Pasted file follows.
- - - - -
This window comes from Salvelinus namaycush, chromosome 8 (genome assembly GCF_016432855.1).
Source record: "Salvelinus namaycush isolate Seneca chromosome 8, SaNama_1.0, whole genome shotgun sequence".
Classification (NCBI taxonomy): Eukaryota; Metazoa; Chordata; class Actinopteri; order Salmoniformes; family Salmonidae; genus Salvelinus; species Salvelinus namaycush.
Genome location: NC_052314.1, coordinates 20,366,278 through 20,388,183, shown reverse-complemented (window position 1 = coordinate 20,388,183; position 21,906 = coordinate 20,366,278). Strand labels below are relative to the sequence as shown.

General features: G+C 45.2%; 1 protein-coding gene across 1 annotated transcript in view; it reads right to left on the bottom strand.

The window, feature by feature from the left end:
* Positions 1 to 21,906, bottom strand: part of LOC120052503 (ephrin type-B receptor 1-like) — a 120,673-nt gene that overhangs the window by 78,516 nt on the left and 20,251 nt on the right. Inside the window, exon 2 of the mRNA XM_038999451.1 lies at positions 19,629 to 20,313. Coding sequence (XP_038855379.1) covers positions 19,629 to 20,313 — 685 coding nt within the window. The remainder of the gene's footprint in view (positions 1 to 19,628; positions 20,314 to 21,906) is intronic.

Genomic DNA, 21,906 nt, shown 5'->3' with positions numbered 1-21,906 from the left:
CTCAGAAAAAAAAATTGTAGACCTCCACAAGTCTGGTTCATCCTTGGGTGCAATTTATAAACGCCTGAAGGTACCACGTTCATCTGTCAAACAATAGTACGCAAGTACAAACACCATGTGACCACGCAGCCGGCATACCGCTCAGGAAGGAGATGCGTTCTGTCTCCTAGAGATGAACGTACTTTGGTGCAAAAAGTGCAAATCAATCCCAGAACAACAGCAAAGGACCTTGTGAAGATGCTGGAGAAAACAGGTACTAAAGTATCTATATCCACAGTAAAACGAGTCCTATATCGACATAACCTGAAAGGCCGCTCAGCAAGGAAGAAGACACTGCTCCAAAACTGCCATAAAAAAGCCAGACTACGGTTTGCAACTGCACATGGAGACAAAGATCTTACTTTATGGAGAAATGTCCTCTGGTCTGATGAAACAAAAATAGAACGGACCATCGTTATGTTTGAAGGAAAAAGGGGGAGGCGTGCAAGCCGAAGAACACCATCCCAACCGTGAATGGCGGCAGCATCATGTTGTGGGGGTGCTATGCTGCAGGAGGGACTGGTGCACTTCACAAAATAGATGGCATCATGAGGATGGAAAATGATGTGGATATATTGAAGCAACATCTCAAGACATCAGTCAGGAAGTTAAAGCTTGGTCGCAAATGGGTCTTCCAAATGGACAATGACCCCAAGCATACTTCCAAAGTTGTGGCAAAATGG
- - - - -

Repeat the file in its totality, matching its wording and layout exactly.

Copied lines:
This window comes from Salvelinus namaycush, chromosome 8 (genome assembly GCF_016432855.1).
Source record: "Salvelinus namaycush isolate Seneca chromosome 8, SaNama_1.0, whole genome shotgun sequence".
Classification (NCBI taxonomy): Eukaryota; Metazoa; Chordata; class Actinopteri; order Salmoniformes; family Salmonidae; genus Salvelinus; species Salvelinus namaycush.
Genome location: NC_052314.1, coordinates 20,366,278 through 20,388,183, shown reverse-complemented (window position 1 = coordinate 20,388,183; position 21,906 = coordinate 20,366,278). Strand labels below are relative to the sequence as shown.

General features: G+C 45.2%; 1 protein-coding gene across 1 annotated transcript in view; it reads right to left on the bottom strand.

The window, feature by feature from the left end:
* Positions 1 to 21,906, bottom strand: part of LOC120052503 (ephrin type-B receptor 1-like) — a 120,673-nt gene that overhangs the window by 78,516 nt on the left and 20,251 nt on the right. Inside the window, exon 2 of the mRNA XM_038999451.1 lies at positions 19,629 to 20,313. Coding sequence (XP_038855379.1) covers positions 19,629 to 20,313 — 685 coding nt within the window. The remainder of the gene's footprint in view (positions 1 to 19,628; positions 20,314 to 21,906) is intronic.

Genomic DNA, 21,906 nt, shown 5'->3' with positions numbered 1-21,906 from the left:
CTCAGAAAAAAAAATTGTAGACCTCCACAAGTCTGGTTCATCCTTGGGTGCAATTTATAAACGCCTGAAGGTACCACGTTCATCTGTCAAACAATAGTACGCAAGTACAAACACCATGTGACCACGCAGCCGGCATACCGCTCAGGAAGGAGATGCGTTCTGTCTCCTAGAGATGAACGTACTTTGGTGCAAAAAGTGCAAATCAATCCCAGAACAACAGCAAAGGACCTTGTGAAGATGCTGGAGAAAACAGGTACTAAAGTATCTATATCCACAGTAAAACGAGTCCTATATCGACATAACCTGAAAGGCCGCTCAGCAAGGAAGAAGACACTGCTCCAAAACTGCCATAAAAAAGCCAGACTACGGTTTGCAACTGCACATGGAGACAAAGATCTTACTTTATGGAGAAATGTCCTCTGGTCTGATGAAACAAAAATAGAACGGACCATCGTTATGTTTGAAGGAAAAAGGGGGAGGCGTGCAAGCCGAAGAACACCATCCCAACCGTGAATGGCGGCAGCATCATGTTGTGGGGGTGCTATGCTGCAGGAGGGACTGGTGCACTTCACAAAATAGATGGCATCATGAGGATGGAAAATGATGTGGATATATTGAAGCAACATCTCAAGACATCAGTCAGGAAGTTAAAGCTTGGTCGCAAATGGGTCTTCCAAATGGACAATGACCCCAAGCATACTTCCAAAGTTGTGGCAAAATGG